Whilst we love event tech in all its various forms and uses, there are many industry trends not fuelled by technology that are having a significant impact on the shaping and organisation of events.
Much like tech trends, some will fall into insignificance as quickly as they emerged, but there are a few that are stamping their influence firmly on the industry. Here are our top 4 non-tech event trends to keep in mind for 2018 and beyond.
1. The adoption of unusual venues
Whilst traditional conference spaces and hotels are still top of the list when it comes to venue selection, we are beginning to see an uptake in the adoption of unusual and alternative event venues.
The shift towards a much more informal business culture, largely led by the creative industries, combined with the ‘experience’ revolution, has had a huge impact on the expectations of event attendees. Subsequently, many planners are moving towards venues that offer a more open and relaxed environment and that deliver that all important ‘wow factor’.
Of course, some events are far better served by traditional venues, but for those that can afford to move towards alternative delivery, the unusual event space is a trend to consider. For some venue sourcing inspiration, have a browse through Eventbrite’s 21 Unique, Unusual, & Amazing Venues in the UK.
2. A focus on health and well-being
Our approach to health and well-being is constantly evolving and the current trends to take hold are inevitably making their mark on the event industry. From food offerings to allocated personal down time, health and well-being is an issue at the top of many an event planners priority list.
Nutrition and dietary requirements have certainly taken the spotlight, with vegan and gluten free options becoming a menu staple rather than a specific request. Event attendees are also becoming strong advocates of provisions with increased nutritional value – those that offer a boost in concentration levels and help fend off the post lunch slump.
The health and well-being trend has also extended as far as event content, with organisers placing emphasis on messages that not only support their objectives but that promote positivity and an optimistic outlook amongst attendees.
3. An attendee centred approach
Attendees have always been the focal point of any event – or at least they should be. But beyond the simple consideration of what an event can offer, the focus is now shifting towards a greater level of control for the attendees themselves.
We’re seeing new levels of involvement when it comes to agenda formation, with planners becoming increasingly aware that the best way to engage attendees is to give them a say in content. Pre event polls used in the planning stages are not only allowing attendees to influence the selection of content but also promote pre-event conversation amongst the delegates themselves.
The traditional presenter to audience format is also evolving, with sessions taking on a much more conversational style that facilitates knowledge sharing amongst attendees.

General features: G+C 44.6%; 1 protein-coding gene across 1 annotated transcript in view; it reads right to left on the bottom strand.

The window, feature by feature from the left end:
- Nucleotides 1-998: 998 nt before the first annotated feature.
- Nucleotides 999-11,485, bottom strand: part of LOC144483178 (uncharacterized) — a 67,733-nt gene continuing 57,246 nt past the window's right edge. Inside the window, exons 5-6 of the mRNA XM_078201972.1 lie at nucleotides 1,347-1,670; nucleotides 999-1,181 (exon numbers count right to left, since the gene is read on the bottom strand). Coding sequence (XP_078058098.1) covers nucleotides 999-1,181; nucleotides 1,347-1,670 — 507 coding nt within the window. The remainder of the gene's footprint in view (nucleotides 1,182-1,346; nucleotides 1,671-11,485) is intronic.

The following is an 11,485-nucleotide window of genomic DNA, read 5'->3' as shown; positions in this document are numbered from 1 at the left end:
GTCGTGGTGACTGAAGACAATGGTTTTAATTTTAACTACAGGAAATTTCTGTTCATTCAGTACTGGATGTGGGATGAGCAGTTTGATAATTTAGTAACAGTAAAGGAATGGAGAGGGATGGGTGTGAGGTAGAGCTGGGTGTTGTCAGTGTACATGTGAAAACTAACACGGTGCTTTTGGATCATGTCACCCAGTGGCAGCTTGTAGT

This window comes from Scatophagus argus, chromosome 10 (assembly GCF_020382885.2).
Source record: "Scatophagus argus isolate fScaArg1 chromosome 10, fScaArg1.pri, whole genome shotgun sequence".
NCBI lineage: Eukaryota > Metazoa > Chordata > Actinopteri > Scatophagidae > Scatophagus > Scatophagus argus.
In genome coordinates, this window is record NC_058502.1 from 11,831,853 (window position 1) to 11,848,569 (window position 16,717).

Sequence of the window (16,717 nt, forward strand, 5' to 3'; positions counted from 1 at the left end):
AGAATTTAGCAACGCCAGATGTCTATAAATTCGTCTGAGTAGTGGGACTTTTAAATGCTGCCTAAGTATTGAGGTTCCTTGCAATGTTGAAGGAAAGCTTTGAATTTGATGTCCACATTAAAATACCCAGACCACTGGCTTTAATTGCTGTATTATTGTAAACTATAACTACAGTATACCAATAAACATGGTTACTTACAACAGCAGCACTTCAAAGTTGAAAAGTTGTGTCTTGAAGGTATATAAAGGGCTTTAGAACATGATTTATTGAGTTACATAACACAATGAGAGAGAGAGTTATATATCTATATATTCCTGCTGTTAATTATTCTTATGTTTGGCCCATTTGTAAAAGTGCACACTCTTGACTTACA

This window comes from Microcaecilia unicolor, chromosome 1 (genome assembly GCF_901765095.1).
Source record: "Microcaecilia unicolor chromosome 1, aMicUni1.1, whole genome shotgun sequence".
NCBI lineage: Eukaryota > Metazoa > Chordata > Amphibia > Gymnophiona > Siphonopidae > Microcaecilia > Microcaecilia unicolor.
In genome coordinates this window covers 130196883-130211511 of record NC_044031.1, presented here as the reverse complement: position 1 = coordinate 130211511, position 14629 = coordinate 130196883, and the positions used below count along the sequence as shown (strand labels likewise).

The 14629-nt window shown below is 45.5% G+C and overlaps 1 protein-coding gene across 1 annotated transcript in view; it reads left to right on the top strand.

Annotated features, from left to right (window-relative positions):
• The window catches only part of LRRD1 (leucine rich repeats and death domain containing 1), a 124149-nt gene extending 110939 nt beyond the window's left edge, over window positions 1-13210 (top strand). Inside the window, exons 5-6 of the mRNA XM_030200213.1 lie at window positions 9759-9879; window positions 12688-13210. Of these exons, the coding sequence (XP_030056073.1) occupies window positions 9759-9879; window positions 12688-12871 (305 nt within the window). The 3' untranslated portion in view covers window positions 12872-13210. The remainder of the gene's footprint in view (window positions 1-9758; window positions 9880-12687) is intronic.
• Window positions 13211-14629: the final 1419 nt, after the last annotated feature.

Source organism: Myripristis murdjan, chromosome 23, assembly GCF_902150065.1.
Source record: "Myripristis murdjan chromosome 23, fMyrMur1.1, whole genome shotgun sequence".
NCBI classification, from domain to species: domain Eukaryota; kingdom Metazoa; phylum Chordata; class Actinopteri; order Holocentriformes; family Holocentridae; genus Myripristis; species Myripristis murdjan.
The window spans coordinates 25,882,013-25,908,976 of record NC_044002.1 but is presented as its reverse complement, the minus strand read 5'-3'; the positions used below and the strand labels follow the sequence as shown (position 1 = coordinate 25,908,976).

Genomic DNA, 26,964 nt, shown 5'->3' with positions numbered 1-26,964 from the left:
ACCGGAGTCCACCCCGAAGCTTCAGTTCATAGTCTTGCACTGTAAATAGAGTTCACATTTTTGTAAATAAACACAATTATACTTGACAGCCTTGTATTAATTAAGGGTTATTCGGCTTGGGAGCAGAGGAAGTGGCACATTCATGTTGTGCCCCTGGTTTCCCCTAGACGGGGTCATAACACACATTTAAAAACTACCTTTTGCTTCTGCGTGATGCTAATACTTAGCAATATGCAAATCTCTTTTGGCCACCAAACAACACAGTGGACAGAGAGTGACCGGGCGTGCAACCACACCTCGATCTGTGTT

Lengthy presentations with standard Q&A sessions are no longer the norm. Events are becoming increasingly tailored towards attendees’ wants and needs and allowing a greater level of control for crafting their own experience.
4. A greater shift towards sustainable practice
Whilst sustainability is not a new trend in the events industry, it’s certainly one that is growing in significance as increased levels of social responsibility spread throughout the corporate world.
The after effects of an unsustainable past are becoming visible to a worrying degree and, as such, businesses in all areas of industry are rightly expected to demonstrate sustainable practice. When it comes to events, this is not only apparent in the approach to organisation – with more and more companies adopting a paperless policy and incorporating green methods of delivery – many events are now being used as a platform to promote sustainability or to launch CSR initiatives.
If you’re looking to move towards a greener approach in 2018, check out our post: 6 Focus Areas for Sustainable Events.
Want our blog posts dropped straight into your inbox? Sign up to our monthly newsletter for easy access to our latest articles.
Planning an event can be a daunting task. From venue sourcing to delegate management, content creation to production, there is a logistical minefield to navigate. And with increasing pressure on planners to deliver optimum results for minimal spend, a quick
Event personalisation has been a key trend this past year and looks set to increase in importance moving through to 2018. In the first post of our three part series, we take a look at some pre event techniques that
PowerPoint can prove a powerful tool when used to support the delivery of information. Done badly however, it can be a tiresome visual, offering nothing more than a distraction from the main message of a presentation. Large chunks of text